Guiding your life’s biggest financial moments

Personal Finance

Should I use credit or debit?

As the holiday shopping season approaches, you’ll need to decide not only what to buy, but how to pay for it as well. The decision will be even bigger this year, when many shoppers shop for vacation online. In the credit card and debit card debate, supporters on both sides have good reason to take one method and reject the other.

The case of credit. The biggest benefit offered by a credit card is security. Under the Fair Credit Billing Act, if someone fraudulently uses your card number for crazy spending, federal law limits your liability to $ 50. And many credit card companies are extending their protection beyond that baseline. American Express, Discover, Mastercard and Visa take full responsibility for unauthorized purchases.

FCBA protections are especially important if you shop online. If you use your credit card to make a purchase and you have a billing issue with a merchant, including a dispute over unsatisfactory merchandise, the credit card issuer should investigate and resolve your complaint, and you can suspend payment until that date.

In addition, credit cards can offer other protections, such as extended warranties and purchase protection, says Ted Rossman, analyst for

Credit cards also have more generous rewards programs. Depending on the card, you can earn up to 5% cash back (or, typically, five points per dollar) for your groceries, gasoline, dining and travel expenses. Some cards earn up to 3% cash back on every purchase you make (see The Best Rewards Cards For You).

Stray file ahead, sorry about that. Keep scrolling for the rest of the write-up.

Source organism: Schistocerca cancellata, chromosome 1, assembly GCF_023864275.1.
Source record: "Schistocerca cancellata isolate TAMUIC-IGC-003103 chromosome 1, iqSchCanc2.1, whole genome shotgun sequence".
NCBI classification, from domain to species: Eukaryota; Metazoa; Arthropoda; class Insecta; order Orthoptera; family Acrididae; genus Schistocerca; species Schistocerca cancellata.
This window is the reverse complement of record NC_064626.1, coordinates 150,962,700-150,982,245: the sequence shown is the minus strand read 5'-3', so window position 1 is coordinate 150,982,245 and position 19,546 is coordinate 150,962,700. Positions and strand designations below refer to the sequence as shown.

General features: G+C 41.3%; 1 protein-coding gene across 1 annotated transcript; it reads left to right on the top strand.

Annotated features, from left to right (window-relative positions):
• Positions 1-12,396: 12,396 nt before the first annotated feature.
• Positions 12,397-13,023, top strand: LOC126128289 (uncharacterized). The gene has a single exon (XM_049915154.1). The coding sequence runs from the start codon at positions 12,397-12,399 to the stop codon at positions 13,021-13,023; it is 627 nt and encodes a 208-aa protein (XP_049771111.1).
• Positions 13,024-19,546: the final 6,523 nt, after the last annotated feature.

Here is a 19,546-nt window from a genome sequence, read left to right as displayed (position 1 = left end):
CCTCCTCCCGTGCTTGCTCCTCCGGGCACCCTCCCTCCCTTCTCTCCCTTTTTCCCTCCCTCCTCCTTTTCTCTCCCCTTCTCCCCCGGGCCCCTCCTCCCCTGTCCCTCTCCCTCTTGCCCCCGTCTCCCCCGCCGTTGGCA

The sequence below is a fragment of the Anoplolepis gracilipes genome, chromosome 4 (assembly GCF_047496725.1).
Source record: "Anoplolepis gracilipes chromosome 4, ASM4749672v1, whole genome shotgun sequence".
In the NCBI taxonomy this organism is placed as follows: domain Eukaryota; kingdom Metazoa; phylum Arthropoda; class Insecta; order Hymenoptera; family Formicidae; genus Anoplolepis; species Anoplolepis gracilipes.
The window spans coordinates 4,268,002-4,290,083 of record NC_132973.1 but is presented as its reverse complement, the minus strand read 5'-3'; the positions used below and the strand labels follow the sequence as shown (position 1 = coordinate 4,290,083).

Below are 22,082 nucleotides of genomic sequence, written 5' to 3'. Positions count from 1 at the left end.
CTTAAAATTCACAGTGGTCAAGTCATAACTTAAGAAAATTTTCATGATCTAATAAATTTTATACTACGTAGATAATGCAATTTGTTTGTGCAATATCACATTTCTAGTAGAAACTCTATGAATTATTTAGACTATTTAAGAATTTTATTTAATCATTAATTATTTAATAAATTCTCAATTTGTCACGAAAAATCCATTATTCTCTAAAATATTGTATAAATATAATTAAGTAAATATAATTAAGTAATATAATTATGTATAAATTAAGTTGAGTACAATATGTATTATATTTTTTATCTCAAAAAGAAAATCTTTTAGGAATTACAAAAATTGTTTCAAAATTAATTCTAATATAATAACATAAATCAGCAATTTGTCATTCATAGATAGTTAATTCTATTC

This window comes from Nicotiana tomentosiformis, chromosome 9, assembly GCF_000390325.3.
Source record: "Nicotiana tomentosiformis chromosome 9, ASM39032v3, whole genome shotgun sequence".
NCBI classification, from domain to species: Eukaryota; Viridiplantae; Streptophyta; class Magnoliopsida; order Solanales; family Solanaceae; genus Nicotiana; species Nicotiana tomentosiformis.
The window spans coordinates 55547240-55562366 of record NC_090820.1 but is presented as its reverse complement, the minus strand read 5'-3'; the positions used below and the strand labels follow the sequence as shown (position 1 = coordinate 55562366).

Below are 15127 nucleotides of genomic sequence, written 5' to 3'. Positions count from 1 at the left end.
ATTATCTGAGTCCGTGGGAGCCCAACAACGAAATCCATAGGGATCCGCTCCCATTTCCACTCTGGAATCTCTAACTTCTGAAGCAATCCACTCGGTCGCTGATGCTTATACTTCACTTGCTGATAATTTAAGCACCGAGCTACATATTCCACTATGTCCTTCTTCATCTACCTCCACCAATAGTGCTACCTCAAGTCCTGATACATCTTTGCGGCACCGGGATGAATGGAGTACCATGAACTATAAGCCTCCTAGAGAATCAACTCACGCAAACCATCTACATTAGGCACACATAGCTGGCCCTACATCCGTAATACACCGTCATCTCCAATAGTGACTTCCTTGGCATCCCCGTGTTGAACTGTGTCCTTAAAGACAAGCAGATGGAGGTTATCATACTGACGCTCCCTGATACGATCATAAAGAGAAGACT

The case of debit. While credit cards allow you to spread payments over time, the costs can be high if you don’t pay off your balance in full each month: Interest on credit card balances averages $ 16. %. And missing payments, going over your credit limit, or using too high a ratio of your available credit could hurt your credit score.

You avoid these pitfalls with debit cards. Since the funds are taken directly from your checking account when you use a debit card, the temptation to spend money you don’t have is removed. “In practice, debit cards are seen as a debt-free form of payment similar to cash, whereas a credit card could be used as a loan,” says Rossman.

Debit cards do not offer the same legal protections as credit cards. They have stricter timelines for reporting fraud, which could put you at substantial risk if you wait too long to report unauthorized use. If your debit card is stolen, you must report it within two days to get the same $ 50 limited liability. Notifying your bank between three and 60 days after the fraud occurred could cost you up to $ 500, and beyond 60 days your losses could be unlimited.

In practice, however, your bank will likely reimburse any unauthorized charges as long as you promptly notify them of the loss or theft of a debit card. But it can take weeks to get your money back. And some debit card issuers offer additional protections. For example, Visa debit cards do not hold you responsible for fraudulent transactions if the transaction is processed by Visa, although you may not know which transactions are processed by Visa and which are not.

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